legislature without previous sanction of the President.
      Control over Executive
            State legislatures, apart from exercising the usual power of financial control, use all normal
      parliamentary devices like questions, discussions, debates, adjournments and no-confidence
      motions and resolutions to keep a watch over day-to-day work of the executive. They also have
      their committees on estimates and public accounts to ensure that grants sanctioned by Legislature
      are properly utilized.
      Union Territories
            Union territories are administrated by the President acting to such extent, as he thinks fit,
      through an administrator appointed by him. Administrators of Andaman and Nicobar Islands,
      Delhi and Puducherry are designated as Lieutenant Governors. The Governor of Punjab is
      concurrently the administrator of Chandigarh. The administrator of Dadra and Nagar Haveli is
      concurrently the administrator of Daman and Diu. Lakshadweep has a separate administrator.
            The National Capital Territory of Delhi and Union Territory of Puducherry each has a
      Legislative Assembly and Council of Ministers. The Legislative Assembly of the Union
      Territory of Puducherry may make laws with respect to matters enumerated in List II or List III
      in the seventh Schedule of the Constitution in so far as these matters are applicable in relation to
      the union territory. The Legislative Assembly of National Capital Territory of Delhi has also
      these powers with the exceptions that entries 1, 2 and 18 of the list II are not within the
      legislative competence of the Legislative Assembly. Certain categories of bills, however, require
      the prior approval of the central government for introduction in the Legislative Assembly. Some
      bills, passed by the Legislative Assembly of the Union Territory of Puducherry and National
      Capital Territory of Delhi are required to be reserved for consideration and assent of the
      Local Government
            Municipal bodies have a long history in India. The first such Municipal Corporation was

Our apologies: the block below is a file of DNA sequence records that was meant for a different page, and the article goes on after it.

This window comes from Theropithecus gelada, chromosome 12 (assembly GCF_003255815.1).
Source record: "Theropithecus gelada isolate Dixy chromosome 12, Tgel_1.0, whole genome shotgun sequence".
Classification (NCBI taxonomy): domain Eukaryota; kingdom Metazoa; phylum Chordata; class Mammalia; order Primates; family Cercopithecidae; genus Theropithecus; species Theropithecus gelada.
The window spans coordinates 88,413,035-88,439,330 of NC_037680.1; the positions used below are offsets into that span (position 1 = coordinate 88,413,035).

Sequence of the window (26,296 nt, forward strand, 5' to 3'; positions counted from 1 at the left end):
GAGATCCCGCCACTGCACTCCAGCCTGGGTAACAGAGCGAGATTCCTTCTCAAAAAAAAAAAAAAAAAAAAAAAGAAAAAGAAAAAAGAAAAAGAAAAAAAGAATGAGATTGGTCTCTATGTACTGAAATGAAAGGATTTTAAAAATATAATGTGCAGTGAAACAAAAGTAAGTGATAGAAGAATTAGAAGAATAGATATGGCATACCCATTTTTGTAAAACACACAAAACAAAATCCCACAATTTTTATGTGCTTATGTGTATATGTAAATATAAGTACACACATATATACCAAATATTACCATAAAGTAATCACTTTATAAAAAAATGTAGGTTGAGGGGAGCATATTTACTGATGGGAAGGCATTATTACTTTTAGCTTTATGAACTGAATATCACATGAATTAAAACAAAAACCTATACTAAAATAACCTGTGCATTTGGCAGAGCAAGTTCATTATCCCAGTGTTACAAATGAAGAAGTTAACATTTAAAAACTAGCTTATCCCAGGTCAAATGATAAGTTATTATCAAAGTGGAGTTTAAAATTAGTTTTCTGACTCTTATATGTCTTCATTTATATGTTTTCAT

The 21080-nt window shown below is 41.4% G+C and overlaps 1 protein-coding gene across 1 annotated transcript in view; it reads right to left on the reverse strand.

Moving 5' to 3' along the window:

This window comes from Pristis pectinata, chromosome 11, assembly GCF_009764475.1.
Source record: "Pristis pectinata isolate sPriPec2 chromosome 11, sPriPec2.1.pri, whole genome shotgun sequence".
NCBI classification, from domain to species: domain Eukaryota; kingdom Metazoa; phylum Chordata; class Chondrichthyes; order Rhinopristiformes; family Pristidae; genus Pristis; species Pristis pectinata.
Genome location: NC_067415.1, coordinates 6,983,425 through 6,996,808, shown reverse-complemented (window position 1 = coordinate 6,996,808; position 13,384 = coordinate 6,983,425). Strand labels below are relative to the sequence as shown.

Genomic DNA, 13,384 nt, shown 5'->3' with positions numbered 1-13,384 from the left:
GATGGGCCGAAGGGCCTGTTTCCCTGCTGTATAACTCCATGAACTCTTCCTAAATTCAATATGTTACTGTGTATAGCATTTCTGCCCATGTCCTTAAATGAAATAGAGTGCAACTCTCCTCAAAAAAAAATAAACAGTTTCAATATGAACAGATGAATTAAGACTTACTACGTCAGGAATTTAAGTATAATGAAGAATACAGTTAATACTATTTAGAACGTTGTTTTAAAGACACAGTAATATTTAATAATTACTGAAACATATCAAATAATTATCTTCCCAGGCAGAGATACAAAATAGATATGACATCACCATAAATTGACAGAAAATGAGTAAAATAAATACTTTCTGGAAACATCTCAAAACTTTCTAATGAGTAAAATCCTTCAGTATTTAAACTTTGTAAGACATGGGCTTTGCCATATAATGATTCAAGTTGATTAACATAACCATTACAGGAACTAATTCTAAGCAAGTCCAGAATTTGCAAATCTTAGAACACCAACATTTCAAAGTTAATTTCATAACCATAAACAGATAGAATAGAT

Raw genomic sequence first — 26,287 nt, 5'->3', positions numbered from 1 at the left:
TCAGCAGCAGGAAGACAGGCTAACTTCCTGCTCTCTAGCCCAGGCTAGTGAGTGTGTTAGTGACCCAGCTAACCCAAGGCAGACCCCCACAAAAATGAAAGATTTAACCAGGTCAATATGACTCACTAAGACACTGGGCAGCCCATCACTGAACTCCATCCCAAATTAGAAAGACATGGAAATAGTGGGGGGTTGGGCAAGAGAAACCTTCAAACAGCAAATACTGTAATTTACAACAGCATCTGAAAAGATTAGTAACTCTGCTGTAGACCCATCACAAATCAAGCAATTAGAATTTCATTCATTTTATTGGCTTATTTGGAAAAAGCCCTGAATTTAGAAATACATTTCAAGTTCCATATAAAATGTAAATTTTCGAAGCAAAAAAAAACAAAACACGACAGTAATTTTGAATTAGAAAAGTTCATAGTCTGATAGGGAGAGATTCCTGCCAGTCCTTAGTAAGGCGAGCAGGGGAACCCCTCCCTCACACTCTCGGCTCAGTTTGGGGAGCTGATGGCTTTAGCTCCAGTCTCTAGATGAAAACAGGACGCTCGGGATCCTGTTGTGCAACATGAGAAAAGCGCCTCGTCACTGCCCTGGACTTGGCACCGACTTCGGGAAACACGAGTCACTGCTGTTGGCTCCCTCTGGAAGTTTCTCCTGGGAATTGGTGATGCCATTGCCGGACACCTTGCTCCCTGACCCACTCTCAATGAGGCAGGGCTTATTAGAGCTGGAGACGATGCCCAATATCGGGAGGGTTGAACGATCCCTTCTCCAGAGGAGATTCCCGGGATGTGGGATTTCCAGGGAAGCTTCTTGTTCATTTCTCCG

set-up in the former Presidency Town of Madras in 1688; and later in Bombay and Kalkata in
      1726. The Constitution of India has made detailed provisions for ensuring protection of
      democracy in Parliament and in the state legislatures. However, the Constitution did not make
      the local self-government in urban areas a clear-cut constitutional obligation. While the Directive
      Principles of State Policy refer to Village Panchayats, there is no specific reference to
      municipalities except the implicity in Entry 5 of the State List, which places the subject of local
      self-governments as a responsibility of the states.
            In order to provide for a common framework for urban local bodies and help to strengthen
      the functioning of the bodies as effective democratic units of self-government, Parliament
      enacted the Constitution (74th Amendment) Act, 1992 (known as Nagarpalika Act) relating to
      municipalities in 1992. It came into effect in 1993. A new Part IX-A relating to the
      municipalities added to provide for among other things, constitution of three types of
      municipalities, i.e., Nagar Panchayats for areas in transition from a rural area to urban area,
      Municipal Councils for smaller urban areas and Municipal Corporation for large urban areas,